In The News

Thursday, September 30, 2010

Why people arrested by the Ingham County Sheriff Department of violating the Michigan-OWI-OUIL-DUI statue in 2010 should plead not guilty

By Michael Nichols
Categories: Michael J. Nichols, Drunk-Driving, OWI

By Michel J. Nichols, Author of the “OWI HANDBOOK” BY Thomson West

In some cases, the only evidence that can convict an accused of violating Michigan’s-drunk –driving-law is a chemical test. However, anyone arrested in suburban Lansing, including Lansing Township, Williamston, parts of Okemos or the Mason area based on a breath sample –the breath may have been sampled by a failing breath test instrument.

The breath test instrument currently in use by almost all Michigan police agencies is called the Datamaster. Ingham County uses a Datamaster, identified as instrument number 94001. Michigan has established “administrative rules” for breath testing (see http://www.nicholslawyers.com/In-The-News/ID/419/EAST-LANSING-OWI-DEFENDANTS-MAY-HAVE-A-CHANCE-FOR-A-REDUCED-CHARGE-OR-DISMISSAL-DUE-TO-DEFECTIVE-DATAMASTER). The law in Michigan also requires that a prosecutor must show that the person who administered a breath test is properly trained, that the test was properly administered and that the instrument was reliable. The manner in which most Michigan police agencies show the reliability of the is to admit into evidence the “simulation and calibration logs.” Weekly simulators of a known alcohol mixture of .080 must be performed to demonstrate instrument accuracy within .076 to .084.

In 2010, the “simulation and calibration logs” for the Ingham County Sheriff Department show some startling evidence of instrument failure or neglect within the department. For example, the instrument was simply “taken out of service” in March 2010 with no indication why. There is also a “time change” entry on the April log. That would make sense when considering that we “spring forward” the clocks each spring for daylight savings time. The only problem is that there are 2 entries: 1 in March and 1 in April reflecting a “time change.”

The police agency is also required by the administrative rules to have the datamaster checked every 120 days. The 120 day check entails an instrument simulation at 3 different known alcohol concentrations. Various other detectors are checked to determine whether they are working and the instrument is then certified by a representative of the manufacturer as “calibrated” on the log. 6 months passed in the second half of 2010 without any 120 day calibration check.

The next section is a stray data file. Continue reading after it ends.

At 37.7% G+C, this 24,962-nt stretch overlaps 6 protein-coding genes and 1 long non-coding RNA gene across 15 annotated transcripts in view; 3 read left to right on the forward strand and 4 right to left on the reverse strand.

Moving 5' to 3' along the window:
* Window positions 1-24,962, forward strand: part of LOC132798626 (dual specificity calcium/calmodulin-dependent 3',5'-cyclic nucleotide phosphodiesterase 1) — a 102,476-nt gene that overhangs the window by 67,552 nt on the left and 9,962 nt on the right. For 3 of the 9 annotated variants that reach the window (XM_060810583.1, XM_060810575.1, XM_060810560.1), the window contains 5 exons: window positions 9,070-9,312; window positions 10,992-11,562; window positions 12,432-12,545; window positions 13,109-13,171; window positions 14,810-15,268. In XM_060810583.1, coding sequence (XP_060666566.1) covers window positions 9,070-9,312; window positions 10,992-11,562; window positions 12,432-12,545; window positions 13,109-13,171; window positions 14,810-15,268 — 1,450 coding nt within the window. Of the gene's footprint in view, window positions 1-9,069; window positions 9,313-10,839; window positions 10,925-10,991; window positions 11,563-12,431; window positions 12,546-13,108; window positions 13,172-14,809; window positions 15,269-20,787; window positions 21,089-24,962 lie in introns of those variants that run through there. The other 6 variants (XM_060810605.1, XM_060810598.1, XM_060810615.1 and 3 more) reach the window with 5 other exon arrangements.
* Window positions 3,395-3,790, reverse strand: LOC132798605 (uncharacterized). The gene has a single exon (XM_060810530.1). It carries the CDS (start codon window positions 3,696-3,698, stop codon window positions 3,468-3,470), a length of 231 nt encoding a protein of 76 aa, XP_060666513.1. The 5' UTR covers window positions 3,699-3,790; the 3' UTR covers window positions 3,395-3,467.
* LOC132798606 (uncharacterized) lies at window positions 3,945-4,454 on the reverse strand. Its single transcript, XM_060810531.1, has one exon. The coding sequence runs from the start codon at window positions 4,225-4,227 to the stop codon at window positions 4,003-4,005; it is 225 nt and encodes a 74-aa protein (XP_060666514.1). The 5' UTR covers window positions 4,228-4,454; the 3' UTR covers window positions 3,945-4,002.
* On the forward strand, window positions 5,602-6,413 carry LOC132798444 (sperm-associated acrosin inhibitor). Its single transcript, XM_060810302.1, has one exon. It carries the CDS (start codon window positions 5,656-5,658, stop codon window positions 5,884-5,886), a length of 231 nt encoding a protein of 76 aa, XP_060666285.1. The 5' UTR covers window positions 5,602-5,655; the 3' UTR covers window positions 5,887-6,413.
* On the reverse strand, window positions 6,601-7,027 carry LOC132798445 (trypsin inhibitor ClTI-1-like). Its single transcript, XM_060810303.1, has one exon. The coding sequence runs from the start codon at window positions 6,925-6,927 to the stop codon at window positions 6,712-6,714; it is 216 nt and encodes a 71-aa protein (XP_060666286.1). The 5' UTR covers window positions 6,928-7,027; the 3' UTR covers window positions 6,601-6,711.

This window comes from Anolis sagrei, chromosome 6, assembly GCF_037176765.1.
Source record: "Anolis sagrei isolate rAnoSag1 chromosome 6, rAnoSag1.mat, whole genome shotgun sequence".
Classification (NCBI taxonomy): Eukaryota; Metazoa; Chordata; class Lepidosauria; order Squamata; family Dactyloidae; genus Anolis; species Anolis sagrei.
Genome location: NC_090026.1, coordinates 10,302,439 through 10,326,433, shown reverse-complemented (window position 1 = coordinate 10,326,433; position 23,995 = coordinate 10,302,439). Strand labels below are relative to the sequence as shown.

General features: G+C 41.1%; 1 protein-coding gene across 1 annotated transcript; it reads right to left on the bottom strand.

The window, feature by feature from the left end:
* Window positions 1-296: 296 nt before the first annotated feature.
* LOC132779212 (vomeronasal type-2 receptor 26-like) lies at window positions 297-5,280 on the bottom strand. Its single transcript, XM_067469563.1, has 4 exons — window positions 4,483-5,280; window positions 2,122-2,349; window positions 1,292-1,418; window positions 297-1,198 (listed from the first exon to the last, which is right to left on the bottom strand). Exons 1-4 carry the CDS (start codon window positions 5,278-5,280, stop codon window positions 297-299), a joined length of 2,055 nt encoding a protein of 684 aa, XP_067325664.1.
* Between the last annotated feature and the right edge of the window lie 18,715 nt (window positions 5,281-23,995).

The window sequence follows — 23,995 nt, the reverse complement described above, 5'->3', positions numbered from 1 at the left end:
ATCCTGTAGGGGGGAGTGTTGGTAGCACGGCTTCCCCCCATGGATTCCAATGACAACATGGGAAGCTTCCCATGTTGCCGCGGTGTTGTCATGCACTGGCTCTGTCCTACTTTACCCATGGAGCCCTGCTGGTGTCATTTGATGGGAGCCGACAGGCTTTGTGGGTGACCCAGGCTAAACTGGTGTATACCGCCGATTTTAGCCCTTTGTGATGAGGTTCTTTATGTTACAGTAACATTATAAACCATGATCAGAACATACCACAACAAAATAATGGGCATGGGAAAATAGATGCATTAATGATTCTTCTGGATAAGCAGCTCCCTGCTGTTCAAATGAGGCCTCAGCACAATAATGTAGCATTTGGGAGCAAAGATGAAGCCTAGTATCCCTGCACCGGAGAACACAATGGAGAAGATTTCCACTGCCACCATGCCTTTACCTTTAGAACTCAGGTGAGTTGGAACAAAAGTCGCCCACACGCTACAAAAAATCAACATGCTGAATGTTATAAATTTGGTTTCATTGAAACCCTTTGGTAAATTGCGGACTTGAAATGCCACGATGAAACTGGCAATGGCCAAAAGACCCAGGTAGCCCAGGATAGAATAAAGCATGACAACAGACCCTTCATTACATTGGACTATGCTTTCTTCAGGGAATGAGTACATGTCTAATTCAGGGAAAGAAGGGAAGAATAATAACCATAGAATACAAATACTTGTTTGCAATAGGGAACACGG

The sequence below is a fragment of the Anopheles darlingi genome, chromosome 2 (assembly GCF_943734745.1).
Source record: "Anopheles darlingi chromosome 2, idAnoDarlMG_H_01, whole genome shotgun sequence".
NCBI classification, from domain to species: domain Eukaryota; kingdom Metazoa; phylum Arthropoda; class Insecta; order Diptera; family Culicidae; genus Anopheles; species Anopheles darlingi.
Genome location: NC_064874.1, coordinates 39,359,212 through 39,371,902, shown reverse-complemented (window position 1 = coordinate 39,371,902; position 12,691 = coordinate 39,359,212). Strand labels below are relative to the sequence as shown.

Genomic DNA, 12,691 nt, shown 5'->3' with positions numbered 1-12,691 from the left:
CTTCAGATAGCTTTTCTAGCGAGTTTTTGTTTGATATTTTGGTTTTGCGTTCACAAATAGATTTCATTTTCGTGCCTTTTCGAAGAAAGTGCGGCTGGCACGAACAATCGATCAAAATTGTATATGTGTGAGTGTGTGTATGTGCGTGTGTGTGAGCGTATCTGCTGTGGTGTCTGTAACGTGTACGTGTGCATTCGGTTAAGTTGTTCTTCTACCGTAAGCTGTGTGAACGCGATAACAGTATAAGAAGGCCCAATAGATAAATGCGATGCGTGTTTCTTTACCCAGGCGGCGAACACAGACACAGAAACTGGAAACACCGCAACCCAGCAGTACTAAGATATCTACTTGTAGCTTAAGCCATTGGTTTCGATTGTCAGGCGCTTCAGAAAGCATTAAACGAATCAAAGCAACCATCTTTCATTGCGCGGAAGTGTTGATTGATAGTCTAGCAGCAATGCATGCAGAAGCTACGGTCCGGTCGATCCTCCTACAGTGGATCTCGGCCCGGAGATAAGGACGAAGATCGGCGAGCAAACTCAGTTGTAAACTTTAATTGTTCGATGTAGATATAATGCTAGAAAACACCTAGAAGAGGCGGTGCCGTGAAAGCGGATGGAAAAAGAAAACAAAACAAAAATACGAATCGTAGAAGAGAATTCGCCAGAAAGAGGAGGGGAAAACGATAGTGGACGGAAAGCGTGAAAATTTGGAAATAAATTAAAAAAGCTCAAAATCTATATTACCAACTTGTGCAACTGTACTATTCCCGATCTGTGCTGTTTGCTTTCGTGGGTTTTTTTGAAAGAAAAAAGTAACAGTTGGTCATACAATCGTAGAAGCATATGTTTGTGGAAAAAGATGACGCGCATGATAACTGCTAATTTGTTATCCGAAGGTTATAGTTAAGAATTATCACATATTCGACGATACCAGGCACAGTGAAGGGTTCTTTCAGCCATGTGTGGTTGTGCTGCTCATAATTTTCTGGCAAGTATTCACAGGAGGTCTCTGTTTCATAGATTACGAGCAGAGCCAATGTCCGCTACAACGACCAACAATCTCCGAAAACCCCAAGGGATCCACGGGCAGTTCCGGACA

The most recent revelation is that the OD 33 records provided by the Ingham County Sheriff Department pursuant to a Freedom of Information Act (FOIA) request shows that there were just 2 simulations done in August. The last one done is August 9th. It reflects a test out of the acceptable range. Then, .075 is scratched out and .076 is written in. Any person arrested in the latter half of 2010 has an argument that the logs do not demonstrate reliability to satisfy Michigan law. There is no doubt that anyone arrested between August 16th and September 2 should plead not guilty and go to trial unless there is very clear evidence that the accused was impaired by alcohol.

Need a Lawyer?

Get an online consultation or call 517-432-9000

Online Consultation »

Do the Medicines You Take Criminalize Your Driving?

Family Law encompasses a broad range of issues that occur between family members. Our team can help you in all of these areas...

More »

Personal Injury / Traumatic Brain Injury Experts

Traumatic Brain Injury (TBI) is one of the most frightening and serious forms of injury...

More »

Criminal Defense

We are skilled, experienced and committed to resuts in both the serious and misdemenor criminal case

Personal Injury

We have successfully represented clients with serious and traumatic injuries

What our clients are saying

more testimonials »

Peer Recognition

Mike Nichols is a national leader in drunk driving defense. He is a member of the Forensic Committee and Michigan delegate to the National College for DUI Defense. He is also a Sustaining Member of the College. Nichols is also a founding member of the Michigan Association of OWI Attorneys; a member of the American Chemical Society; an associate member of he American Academy of Forensic Science, Adjunct Professor of Forensic Evidence in Criminal Law and OWI Law and Practice at Cooley Law School. He is also author of the West OWI Practice book and several chapters in other books on science and the law.

Mike Nichols is recognized by his peers in Michigan as a “SuperLawyer” in DUI/Criminal Defense. Nichols has also been asked to speak at conferences by groups such as the NCDD; Various Bar Associations in other states.